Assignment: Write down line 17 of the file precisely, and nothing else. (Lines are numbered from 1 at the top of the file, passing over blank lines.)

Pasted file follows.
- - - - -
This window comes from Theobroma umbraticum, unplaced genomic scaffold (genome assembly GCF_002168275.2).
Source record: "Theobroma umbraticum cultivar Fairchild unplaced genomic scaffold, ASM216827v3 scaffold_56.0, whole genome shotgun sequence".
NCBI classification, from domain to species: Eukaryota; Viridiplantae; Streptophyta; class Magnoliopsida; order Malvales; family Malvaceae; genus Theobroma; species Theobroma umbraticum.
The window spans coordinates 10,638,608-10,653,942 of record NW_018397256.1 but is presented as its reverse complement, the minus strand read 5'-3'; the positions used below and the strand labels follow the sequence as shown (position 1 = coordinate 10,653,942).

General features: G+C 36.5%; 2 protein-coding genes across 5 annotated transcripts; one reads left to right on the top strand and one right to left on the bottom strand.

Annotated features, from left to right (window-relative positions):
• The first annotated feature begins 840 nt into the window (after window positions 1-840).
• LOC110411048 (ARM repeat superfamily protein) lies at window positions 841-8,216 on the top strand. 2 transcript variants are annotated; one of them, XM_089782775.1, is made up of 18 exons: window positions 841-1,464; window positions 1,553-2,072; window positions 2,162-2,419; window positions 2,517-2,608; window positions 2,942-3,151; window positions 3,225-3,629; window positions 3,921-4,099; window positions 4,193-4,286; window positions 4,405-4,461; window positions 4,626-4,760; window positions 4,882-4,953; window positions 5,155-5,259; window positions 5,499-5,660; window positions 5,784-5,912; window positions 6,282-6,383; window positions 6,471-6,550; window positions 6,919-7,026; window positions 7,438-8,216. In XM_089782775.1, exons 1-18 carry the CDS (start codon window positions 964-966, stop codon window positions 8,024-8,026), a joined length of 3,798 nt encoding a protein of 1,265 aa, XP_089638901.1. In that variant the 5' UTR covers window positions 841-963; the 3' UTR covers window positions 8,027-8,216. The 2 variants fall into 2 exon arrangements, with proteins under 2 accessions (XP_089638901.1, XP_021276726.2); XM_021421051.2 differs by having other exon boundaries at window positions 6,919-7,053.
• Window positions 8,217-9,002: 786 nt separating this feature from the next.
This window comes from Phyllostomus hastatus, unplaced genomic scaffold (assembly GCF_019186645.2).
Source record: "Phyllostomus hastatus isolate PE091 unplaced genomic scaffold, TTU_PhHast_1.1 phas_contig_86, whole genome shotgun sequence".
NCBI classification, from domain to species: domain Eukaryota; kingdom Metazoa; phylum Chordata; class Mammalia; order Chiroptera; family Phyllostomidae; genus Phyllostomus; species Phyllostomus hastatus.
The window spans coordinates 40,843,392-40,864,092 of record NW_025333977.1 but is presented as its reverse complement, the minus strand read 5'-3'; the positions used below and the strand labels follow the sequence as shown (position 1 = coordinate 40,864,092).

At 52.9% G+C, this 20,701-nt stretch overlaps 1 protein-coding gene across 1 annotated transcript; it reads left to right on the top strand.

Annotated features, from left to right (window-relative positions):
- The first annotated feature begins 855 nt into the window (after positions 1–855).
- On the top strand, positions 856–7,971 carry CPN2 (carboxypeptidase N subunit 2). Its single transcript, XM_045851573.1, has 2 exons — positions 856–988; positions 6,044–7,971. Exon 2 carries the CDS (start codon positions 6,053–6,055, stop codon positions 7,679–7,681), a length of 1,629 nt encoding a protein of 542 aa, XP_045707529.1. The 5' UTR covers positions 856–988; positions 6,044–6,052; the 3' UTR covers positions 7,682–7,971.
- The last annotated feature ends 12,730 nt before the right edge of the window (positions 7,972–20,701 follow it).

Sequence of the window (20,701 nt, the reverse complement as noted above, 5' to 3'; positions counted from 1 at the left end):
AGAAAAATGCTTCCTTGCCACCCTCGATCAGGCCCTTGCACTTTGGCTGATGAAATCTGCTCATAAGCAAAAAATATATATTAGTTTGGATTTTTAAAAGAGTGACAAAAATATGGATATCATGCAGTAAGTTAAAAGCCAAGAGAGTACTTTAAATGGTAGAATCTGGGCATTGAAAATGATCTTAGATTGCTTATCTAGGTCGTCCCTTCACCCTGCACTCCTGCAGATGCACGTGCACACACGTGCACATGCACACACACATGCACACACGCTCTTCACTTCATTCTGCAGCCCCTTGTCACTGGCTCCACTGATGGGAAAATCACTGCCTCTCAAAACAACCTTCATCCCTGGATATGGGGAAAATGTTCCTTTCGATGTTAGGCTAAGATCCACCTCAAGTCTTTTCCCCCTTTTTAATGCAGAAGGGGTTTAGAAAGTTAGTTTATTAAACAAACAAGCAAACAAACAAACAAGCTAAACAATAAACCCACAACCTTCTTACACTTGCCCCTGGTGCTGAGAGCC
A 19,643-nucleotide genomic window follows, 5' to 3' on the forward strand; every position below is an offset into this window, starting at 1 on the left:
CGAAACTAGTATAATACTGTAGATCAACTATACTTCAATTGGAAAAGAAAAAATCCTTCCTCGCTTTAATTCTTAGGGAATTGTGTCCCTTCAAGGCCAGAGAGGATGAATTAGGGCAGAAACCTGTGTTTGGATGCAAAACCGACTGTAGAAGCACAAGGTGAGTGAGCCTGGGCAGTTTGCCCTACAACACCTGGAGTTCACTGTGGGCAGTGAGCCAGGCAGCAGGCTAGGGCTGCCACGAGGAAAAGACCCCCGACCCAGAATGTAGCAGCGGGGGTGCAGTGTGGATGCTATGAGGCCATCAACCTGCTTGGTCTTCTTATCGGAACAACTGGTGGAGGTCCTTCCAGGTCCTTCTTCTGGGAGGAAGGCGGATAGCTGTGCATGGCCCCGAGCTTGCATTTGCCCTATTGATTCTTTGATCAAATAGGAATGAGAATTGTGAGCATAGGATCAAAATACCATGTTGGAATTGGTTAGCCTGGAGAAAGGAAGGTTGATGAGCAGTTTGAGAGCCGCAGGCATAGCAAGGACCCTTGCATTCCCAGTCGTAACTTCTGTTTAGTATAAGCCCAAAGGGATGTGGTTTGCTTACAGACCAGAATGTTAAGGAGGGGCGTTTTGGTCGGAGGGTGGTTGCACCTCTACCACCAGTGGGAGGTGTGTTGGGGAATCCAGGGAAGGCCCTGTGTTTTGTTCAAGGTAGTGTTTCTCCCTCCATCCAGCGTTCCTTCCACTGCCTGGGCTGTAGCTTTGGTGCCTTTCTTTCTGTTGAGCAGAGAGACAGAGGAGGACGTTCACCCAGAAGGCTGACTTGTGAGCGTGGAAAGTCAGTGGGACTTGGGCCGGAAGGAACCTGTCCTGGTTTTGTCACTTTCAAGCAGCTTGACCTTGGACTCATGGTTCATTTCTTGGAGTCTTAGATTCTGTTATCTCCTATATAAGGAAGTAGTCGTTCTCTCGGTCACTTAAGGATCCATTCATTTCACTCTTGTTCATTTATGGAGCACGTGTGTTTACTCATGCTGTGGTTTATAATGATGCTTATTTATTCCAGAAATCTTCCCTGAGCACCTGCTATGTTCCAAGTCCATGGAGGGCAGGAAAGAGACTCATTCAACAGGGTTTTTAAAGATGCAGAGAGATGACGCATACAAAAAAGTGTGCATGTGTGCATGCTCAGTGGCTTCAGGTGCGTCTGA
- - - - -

- On the top strand, positions 856–7,971 carry CPN2 (carboxypeptidase N subunit 2). Its single transcript, XM_045851573.1, has 2 exons — positions 856–988; positions 6,044–7,971. Exon 2 carries the CDS (start codon positions 6,053–6,055, stop codon positions 7,679–7,681), a length of 1,629 nt encoding a protein of 542 aa, XP_045707529.1. The 5' UTR covers positions 856–988; positions 6,044–6,052; the 3' UTR covers positions 7,682–7,971.